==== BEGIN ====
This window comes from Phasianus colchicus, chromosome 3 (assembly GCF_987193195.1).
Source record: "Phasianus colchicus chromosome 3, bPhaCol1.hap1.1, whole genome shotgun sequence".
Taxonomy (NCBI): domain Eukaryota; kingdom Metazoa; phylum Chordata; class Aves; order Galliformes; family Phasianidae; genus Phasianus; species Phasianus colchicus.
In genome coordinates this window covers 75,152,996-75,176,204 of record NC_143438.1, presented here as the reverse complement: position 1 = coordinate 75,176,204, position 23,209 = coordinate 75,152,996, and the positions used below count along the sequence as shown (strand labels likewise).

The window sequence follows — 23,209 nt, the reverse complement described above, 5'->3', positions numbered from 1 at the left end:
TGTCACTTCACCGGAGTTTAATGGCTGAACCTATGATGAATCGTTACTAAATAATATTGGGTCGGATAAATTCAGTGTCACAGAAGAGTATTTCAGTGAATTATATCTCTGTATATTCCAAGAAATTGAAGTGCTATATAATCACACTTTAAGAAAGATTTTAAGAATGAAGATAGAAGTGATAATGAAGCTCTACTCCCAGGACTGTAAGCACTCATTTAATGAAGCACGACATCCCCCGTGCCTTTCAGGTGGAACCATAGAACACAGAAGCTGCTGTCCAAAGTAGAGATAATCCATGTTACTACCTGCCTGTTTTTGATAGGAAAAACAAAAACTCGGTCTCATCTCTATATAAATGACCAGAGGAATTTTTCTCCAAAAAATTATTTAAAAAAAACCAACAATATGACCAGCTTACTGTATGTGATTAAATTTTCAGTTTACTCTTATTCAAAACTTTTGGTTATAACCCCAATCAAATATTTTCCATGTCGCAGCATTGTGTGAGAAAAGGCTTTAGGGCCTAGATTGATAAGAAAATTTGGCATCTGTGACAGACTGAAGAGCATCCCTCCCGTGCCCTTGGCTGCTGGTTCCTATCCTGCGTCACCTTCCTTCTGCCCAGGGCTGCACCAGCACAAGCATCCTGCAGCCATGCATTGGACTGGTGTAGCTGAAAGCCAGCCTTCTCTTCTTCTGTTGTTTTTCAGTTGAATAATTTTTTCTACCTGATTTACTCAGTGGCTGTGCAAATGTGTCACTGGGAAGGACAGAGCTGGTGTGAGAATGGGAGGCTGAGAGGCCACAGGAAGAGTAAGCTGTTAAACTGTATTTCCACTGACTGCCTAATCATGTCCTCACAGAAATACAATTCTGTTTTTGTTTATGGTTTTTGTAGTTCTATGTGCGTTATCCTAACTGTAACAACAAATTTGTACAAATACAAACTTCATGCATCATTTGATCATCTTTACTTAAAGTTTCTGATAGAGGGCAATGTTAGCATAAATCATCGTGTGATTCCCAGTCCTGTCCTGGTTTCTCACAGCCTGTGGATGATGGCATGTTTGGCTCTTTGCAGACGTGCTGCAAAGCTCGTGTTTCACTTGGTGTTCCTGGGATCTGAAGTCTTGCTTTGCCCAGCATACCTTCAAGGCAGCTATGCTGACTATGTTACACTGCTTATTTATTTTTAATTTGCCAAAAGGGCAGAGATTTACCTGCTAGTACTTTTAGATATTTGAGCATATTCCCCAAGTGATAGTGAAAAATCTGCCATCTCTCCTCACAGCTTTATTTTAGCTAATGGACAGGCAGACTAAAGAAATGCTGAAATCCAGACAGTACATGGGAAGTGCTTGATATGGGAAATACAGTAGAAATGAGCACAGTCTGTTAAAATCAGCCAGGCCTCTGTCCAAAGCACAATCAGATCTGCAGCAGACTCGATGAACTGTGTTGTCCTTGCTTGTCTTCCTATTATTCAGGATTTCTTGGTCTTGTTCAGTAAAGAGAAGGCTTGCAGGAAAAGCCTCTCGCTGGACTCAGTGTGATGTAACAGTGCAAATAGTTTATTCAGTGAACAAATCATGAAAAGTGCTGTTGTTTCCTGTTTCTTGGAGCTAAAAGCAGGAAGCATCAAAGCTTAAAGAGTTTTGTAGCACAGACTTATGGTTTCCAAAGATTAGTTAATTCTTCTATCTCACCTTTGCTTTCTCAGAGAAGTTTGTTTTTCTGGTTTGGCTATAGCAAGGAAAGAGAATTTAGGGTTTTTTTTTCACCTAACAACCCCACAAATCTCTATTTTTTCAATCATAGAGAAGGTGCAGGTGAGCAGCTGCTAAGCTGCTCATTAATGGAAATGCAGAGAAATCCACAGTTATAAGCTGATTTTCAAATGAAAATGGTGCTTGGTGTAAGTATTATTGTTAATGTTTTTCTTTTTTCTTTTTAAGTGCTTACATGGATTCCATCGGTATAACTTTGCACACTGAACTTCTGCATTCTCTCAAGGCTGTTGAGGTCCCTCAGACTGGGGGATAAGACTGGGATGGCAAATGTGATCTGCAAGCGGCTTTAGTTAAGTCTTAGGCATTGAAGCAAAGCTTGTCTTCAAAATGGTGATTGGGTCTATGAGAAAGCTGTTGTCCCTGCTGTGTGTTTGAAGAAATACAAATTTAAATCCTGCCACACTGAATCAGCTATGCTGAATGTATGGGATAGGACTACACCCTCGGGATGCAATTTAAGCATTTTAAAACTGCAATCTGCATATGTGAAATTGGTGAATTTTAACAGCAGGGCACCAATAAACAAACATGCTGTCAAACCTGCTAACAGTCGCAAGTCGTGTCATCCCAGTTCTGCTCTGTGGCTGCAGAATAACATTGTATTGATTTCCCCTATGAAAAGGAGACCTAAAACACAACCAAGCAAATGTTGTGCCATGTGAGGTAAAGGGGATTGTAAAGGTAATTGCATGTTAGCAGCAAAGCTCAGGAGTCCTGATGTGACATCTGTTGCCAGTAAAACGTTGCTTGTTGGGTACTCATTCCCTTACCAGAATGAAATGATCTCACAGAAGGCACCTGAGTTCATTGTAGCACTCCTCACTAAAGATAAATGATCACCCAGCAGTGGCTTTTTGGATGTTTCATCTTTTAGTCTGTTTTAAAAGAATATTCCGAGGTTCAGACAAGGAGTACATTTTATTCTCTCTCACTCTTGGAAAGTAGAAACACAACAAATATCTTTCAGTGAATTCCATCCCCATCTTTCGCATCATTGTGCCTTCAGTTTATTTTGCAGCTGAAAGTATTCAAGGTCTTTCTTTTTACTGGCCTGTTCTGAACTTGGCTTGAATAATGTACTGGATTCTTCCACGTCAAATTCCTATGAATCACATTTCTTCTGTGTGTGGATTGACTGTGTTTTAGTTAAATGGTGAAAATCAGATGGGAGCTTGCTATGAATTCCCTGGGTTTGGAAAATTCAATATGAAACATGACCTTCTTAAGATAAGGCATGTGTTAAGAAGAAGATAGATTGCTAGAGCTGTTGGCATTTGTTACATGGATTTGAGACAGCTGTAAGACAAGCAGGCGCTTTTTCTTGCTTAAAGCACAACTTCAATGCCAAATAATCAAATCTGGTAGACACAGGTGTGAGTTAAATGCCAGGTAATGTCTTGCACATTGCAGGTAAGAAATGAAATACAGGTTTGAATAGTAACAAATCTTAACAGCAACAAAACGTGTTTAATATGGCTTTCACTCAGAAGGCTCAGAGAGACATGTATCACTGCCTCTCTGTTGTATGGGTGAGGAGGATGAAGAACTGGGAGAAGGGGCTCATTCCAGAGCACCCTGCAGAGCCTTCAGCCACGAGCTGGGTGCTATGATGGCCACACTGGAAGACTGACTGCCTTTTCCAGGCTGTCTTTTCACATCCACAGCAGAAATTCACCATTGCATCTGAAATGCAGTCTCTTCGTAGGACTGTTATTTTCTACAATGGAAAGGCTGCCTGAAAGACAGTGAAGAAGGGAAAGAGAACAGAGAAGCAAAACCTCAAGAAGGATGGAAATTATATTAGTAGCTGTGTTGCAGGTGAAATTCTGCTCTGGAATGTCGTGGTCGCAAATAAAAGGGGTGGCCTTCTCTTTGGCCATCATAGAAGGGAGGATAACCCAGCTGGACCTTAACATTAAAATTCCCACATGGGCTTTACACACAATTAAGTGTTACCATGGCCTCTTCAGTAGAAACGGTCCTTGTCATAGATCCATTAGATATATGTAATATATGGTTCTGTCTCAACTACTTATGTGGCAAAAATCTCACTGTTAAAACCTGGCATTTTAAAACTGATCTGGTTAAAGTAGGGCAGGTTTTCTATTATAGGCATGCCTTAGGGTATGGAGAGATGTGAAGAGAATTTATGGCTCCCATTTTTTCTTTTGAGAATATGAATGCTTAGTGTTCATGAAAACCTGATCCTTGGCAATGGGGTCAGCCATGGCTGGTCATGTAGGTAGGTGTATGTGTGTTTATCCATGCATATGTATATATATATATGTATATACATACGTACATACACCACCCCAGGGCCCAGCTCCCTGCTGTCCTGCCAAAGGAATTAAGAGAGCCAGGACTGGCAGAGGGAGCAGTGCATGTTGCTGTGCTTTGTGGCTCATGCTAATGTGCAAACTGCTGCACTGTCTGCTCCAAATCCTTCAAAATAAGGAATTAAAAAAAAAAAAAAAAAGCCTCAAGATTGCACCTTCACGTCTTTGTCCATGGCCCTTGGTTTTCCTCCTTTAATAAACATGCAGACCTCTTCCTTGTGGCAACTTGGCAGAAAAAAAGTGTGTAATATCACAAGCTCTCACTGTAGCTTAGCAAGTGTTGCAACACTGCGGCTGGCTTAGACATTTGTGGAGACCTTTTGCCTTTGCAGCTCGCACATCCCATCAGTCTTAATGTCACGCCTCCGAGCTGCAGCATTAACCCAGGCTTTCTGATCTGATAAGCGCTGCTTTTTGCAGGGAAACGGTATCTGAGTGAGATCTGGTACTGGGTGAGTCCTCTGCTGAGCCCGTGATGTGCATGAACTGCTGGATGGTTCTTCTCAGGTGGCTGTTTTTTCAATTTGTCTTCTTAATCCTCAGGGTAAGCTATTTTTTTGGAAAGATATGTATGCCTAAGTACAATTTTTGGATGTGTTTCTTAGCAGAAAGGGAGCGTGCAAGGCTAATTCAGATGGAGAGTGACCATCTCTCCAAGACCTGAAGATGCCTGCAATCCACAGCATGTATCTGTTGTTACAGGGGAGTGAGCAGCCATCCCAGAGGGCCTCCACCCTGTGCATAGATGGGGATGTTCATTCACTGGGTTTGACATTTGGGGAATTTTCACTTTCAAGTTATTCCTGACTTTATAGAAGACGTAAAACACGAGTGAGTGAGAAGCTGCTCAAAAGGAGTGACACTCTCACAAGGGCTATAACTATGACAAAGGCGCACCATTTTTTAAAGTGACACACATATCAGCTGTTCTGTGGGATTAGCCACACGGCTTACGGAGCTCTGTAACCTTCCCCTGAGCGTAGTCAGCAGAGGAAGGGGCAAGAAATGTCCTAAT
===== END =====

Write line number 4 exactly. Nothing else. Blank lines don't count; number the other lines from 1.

In genome coordinates this window covers 75,152,996-75,176,204 of record NC_143438.1, presented here as the reverse complement: position 1 = coordinate 75,176,204, position 23,209 = coordinate 75,152,996, and the positions used below count along the sequence as shown (strand labels likewise).